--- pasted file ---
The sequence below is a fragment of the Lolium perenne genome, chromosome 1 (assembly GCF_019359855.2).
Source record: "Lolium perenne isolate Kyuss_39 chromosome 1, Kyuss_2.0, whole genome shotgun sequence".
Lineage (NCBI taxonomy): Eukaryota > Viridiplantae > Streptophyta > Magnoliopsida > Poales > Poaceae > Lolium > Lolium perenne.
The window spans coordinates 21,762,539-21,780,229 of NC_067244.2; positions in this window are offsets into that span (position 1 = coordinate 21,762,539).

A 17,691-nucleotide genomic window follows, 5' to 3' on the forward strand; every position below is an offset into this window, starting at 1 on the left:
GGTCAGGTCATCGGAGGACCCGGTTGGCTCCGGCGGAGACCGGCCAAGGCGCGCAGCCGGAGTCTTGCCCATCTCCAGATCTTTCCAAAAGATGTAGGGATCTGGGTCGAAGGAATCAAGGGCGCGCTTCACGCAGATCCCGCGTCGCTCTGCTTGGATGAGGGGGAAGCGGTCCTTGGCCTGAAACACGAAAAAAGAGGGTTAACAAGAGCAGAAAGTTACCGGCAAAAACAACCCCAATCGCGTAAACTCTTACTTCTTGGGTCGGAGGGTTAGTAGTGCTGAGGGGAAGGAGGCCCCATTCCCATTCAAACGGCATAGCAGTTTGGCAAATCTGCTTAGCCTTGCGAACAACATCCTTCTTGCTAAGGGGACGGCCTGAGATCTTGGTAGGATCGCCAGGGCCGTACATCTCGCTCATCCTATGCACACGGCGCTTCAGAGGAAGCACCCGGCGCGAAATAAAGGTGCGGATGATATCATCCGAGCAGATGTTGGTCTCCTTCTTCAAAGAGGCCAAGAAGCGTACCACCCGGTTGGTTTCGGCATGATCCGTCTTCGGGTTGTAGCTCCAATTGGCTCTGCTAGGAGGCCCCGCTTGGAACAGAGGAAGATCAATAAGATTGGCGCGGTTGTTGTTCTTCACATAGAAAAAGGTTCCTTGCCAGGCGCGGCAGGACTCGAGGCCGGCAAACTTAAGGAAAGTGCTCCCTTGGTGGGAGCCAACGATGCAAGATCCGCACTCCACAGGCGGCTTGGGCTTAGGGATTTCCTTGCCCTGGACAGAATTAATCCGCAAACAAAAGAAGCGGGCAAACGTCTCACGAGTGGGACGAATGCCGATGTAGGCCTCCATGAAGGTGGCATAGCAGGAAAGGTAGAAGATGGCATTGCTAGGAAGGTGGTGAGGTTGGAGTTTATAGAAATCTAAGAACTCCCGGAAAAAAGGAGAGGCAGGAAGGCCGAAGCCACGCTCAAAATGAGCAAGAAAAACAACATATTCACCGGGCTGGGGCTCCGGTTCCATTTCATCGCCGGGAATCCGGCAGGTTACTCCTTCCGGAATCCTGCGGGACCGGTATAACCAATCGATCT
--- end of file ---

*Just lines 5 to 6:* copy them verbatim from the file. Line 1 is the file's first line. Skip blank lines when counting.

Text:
A 17,691-nucleotide genomic window follows, 5' to 3' on the forward strand; every position below is an offset into this window, starting at 1 on the left:
GGTCAGGTCATCGGAGGACCCGGTTGGCTCCGGCGGAGACCGGCCAAGGCGCGCAGCCGGAGTCTTGCCCATCTCCAGATCTTTCCAAAAGATGTAGGGATCTGGGTCGAAGGAATCAAGGGCGCGCTTCACGCAGATCCCGCGTCGCTCTGCTTGGATGAGGGGGAAGCGGTCCTTGGCCTGAAACACGAAAAAAGAGGGTTAACAAGAGCAGAAAGTTACCGGCAAAAACAACCCCAATCGCGTAAACTCTTACTTCTTGGGTCGGAGGGTTAGTAGTGCTGAGGGGAAGGAGGCCCCATTCCCATTCAAACGGCATAGCAGTTTGGCAAATCTGCTTAGCCTTGCGAACAACATCCTTCTTGCTAAGGGGACGGCCTGAGATCTTGGTAGGATCGCCAGGGCCGTACATCTCGCTCATCCTATGCACACGGCGCTTCAGAGGAAGCACCCGGCGCGAAATAAAGGTGCGGATGATATCATCCGAGCAGATGTTGGTCTCCTTCTTCAAAGAGGCCAAGAAGCGTACCACCCGGTTGGTTTCGGCATGATCCGTCTTCGGGTTGTAGCTCCAATTGGCTCTGCTAGGAGGCCCCGCTTGGAACAGAGGAAGATCAATAAGATTGGCGCGGTTGTTGTTCTTCACATAGAAAAAGGTTCCTTGCCAGGCGCGGCAGGACTCGAGGCCGGCAAACTTAAGGAAAGTGCTCCCTTGGTGGGAGCCAACGATGCAAGATCCGCACTCCACAGGCGGCTTGGGCTTAGGGATTTCCTTGCCCTGGACAGAATTAATCCGCAAACAAAAGAAGCGGGCAAACGTCTCACGAGTGGGACGAATGCCGATGTAGGCCTCCATGAAGGTGGCATAGCAGGAAAGGTAGAAGATGGCATTGCTAGGAAGGTGGTGAGGTTGGAGTTTATAGAAATCTAAGAACTCCCGGAAAAAAGGAGAGGCAGGAAGGCCGAAGCCACGCTCAAAATGAGCAAGAAAAACAACATATTCACCGGGCTGGGGCTCCGGTTCCATTTCATCGCCGGGAATCCGGCAGGTTACTCCTTCCGGAATCCTGCGGGACCGGTATAACCAATCGATCT